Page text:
If you expand what would have once upon a time been a simple SEO audit into a larger scale content based campaign, you’ve got your content for social media. Invest your time into creating resources which are valuable to the types of customers you want to reach or which appeal to the persona they want to be online, and they will come.
Social media is also vastly useful to managing your online reputation. In the same way that you can build your online resources with social media, you can also build a loyal customer base. You have a ready-made platform for interacting with your customers. This can help to gain you traction, getting your brand in front of even more eyes and increasing the potential for campaigns shared across these platforms to be picked up more widely.
Who doesn’t like a bit (or a lot!) of referral traffic? At the end of the day, while an SEO campaign has a goal of increasing rankings in search engines, this itself has a further aim: goal completions. Getting the right people onto your site to purchase a product, enquire about your service or sign up to a newsletter, as examples, is the aim of the game.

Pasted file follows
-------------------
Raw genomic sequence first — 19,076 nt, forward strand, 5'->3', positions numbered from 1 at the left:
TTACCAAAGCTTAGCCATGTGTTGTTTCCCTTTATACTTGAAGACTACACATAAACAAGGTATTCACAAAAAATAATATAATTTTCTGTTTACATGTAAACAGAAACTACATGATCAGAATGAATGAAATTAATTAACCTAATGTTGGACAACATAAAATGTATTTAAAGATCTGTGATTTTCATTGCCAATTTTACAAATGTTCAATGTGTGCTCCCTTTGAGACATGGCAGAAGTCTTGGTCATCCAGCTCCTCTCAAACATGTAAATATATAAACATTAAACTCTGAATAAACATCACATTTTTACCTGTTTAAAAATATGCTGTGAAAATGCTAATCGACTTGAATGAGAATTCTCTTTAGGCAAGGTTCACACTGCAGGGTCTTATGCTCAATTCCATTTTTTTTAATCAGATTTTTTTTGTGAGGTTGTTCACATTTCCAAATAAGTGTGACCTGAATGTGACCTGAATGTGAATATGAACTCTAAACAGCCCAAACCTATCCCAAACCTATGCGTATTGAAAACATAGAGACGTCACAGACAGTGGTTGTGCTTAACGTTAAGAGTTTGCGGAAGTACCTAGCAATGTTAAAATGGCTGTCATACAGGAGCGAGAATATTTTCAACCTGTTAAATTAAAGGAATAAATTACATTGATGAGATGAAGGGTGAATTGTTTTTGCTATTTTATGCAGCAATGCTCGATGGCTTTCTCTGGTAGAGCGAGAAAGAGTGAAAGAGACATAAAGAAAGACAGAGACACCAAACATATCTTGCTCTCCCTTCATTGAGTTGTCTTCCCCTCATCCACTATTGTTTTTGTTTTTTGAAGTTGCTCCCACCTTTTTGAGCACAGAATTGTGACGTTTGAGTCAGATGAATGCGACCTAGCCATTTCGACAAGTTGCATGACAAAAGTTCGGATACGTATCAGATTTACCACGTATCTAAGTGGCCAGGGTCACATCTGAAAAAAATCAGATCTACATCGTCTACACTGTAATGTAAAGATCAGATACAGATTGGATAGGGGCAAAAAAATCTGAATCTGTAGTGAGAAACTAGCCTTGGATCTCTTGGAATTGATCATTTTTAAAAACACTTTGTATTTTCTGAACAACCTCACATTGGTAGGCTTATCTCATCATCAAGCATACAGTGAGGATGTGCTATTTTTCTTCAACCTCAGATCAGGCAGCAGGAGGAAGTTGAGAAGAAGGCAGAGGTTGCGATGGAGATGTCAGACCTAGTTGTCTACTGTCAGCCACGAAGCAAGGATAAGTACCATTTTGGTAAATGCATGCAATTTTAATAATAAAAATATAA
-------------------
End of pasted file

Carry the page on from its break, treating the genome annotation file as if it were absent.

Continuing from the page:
Driving qualified referral traffic to your site is yet another by-product of using social media well. If you’ve built a brand that’s trustworthy and shared across social platforms, you’ll get the right kind of people clicking through to your site too. People who are likely to make a purchase or sign their lives away on a dotted line if they trust your brand.
Finally, and a somewhat controversial topic, social posts appear in Google searches. And quite frequently.
We’ve been told time and again that Google does not use signals from social media as a direct ranking factor in search. Because social media sites like Twitter and Facebook are volatile by nature, it makes it more difficult for Google to crawl these and to understand the influence a user, link or page has. They are constantly in a state of flux that Google cannot easily work with.
However it’s undeniable that social media has a massive impact on the way we use the internet. Millennials and Generation Y, the largest internet using age groups, are far more likely to read, interact with and share a news story via social media than by directly accessing an article on a news site or by using search to find it.